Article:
Working Farms and Food

Farmland and forests produce the necessities of life and provide essential natural services. In PEC's nine county area, over 180,000 acres of farmland and 140,000 acres of forests are protected through private, voluntary land conservation.
  • Farmer-Chef Express Launched! Farmer Chef Express is an online, interactive tool to connect buyers and sellers of local food. Listings outline specific product needs or product availability so that buyers and sellers can connect with each other and establish productive business relationships. All you have to do is sign up in order to create a post or search for products.
  • Order Seeds For Your Garden Planning your garden? The Southern Exposure Seed Exchange, located in Louisa, is once again donating 30% of the sales of certain seed packages to support PEC's Buy Fresh Buy Local program.

Buy Fresh Buy Local

Buy Fresh Buy Local logo

PEC's Buy Fresh Buy Local campaign helps consumers find local products while building relationships between growers, food artisans, farmers’ markets retailers, restaurants, and institutions.

Use our Buy Fresh Buy Local website to find farms, grocers, caterers, restaurants, CSAs, and farmers markets.


Farming for the Future

Created by: Prince Charitable Trusts, Center for Environmental Filmmaking at American University, and The Piedmont Environmental Council.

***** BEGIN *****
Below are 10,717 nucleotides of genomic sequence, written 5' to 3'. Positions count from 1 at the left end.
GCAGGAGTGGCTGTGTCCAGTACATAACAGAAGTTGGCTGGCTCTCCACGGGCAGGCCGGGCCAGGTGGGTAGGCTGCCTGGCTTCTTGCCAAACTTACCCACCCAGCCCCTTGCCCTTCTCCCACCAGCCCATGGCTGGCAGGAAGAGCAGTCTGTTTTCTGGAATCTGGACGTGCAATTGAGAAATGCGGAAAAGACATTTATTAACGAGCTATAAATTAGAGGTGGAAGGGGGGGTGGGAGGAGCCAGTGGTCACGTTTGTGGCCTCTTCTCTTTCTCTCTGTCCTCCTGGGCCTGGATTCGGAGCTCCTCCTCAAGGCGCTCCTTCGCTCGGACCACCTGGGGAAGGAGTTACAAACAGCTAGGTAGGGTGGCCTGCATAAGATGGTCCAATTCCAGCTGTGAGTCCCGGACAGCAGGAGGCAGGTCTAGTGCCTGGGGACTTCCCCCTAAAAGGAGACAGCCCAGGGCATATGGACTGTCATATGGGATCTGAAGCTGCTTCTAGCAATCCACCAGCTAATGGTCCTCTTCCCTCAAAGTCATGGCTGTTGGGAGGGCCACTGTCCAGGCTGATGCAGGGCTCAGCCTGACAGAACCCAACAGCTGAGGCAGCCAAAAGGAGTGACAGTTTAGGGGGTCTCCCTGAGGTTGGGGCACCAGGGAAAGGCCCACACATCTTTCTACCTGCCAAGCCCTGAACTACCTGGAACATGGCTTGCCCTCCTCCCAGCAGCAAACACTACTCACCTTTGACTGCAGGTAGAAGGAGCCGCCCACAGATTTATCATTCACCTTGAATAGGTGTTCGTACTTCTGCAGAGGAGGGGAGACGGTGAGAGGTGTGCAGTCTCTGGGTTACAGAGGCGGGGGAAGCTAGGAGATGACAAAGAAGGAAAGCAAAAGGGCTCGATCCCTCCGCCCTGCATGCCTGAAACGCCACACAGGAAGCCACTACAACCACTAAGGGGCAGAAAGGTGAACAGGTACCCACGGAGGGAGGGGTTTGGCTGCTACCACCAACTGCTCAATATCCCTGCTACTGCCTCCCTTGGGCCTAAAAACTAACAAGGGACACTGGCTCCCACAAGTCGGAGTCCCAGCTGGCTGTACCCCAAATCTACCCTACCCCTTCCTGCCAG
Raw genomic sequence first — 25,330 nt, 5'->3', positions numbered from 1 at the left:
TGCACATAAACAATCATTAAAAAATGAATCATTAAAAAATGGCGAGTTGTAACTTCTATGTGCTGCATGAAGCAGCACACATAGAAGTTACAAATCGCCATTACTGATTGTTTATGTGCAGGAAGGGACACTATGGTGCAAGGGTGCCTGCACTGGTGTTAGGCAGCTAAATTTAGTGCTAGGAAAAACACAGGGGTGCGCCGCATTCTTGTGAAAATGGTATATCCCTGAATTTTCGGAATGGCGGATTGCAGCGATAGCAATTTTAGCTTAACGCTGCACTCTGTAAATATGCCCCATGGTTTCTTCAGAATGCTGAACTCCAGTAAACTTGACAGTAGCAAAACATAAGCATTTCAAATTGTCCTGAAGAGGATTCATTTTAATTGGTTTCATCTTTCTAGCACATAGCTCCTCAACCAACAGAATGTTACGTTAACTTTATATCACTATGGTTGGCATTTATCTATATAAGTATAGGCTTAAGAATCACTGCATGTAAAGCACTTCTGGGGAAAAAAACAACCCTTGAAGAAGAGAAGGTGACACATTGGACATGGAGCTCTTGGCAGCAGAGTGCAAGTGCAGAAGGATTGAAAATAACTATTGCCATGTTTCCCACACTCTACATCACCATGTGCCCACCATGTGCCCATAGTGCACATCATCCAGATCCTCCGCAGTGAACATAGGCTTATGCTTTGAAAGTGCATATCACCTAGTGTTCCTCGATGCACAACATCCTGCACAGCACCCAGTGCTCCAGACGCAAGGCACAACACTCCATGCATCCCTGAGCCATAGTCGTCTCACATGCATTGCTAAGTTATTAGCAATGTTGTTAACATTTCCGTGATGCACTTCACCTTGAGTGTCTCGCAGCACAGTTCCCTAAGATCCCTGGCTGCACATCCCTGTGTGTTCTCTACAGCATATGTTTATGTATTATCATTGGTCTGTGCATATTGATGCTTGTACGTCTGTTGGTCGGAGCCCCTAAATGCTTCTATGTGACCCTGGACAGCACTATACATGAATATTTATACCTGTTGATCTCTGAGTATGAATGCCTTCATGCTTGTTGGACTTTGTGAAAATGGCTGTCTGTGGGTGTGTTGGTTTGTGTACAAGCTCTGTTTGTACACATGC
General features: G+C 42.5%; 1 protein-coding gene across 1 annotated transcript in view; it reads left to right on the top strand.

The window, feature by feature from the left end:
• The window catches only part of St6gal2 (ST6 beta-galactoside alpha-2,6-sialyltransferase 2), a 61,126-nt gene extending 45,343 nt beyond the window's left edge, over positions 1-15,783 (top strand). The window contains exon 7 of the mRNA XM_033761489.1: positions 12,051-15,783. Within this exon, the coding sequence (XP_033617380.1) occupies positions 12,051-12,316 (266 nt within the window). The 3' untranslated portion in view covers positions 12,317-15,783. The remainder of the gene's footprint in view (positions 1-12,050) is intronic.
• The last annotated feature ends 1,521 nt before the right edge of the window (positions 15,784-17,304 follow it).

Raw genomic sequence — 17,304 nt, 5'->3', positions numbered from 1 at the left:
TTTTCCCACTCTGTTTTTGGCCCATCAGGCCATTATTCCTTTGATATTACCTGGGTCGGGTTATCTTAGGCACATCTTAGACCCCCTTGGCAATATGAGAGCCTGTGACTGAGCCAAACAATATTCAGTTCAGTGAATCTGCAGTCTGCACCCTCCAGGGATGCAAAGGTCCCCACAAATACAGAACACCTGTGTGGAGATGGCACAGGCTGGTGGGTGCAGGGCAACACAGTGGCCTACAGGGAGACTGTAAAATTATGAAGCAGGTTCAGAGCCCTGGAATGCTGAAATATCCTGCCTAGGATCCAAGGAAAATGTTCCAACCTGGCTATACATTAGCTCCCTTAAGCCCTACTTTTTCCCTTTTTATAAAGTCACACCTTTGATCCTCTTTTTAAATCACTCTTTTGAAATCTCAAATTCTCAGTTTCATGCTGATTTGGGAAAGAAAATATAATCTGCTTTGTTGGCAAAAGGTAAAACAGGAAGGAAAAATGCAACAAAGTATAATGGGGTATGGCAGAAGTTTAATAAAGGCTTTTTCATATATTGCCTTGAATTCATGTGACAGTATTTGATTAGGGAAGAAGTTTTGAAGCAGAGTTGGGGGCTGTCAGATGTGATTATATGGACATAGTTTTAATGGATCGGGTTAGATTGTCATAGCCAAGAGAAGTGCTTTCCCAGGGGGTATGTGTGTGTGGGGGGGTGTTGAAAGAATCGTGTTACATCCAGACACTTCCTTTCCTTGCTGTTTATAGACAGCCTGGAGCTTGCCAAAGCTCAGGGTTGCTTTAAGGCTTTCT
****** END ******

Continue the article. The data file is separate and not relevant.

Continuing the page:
Farm and Restaurant Profiles

Lee's Orchard

May 01, 2014
Lee’s Orchard sits about 10 miles east of Shenandoah National Park in Rappahannock County, surrounded by beautiful vistas of the Blue Ridge Mountains. The apple orchard is undoubtedly intertwined with the history of the community - it’s been in Bryant Lee’s family for 5 generations.

The Whole Ox

May 01, 2014
'Know your farmer' is a popular phrase these days, but Derek and Amanda Luhowiak, owners of The Whole Ox Butcher Shop in The Plains, think people should get to know their butcher as well. Amanda, a native of Fauquier County, explains..

Farmstead Ferments & New Moon Naturals

Apr 24, 2014
Sitting less than 100 yards from gardens and a variety of fruit trees on a farm in Charlottesville, I met with Dawn Story, founder of New Moon Naturals and Farmstead Ferments. Story tells me that she grew up in the Virginia Piedmont, and she was raised by a family who appreciated nature and a healthy diet.

Brookville Restaurant

Apr 24, 2014
Harrison Keevil and his wife, Jennifer, opened Brookville in the summer of 2010 with a goal to provide patrons with as many local ingredients as possible. Their menu proudly states, “The most locally sourced restaurant in Charlottesville, Va. All plates 90-99% sourced within 100 miles.”

Market Table Bistro

Apr 24, 2014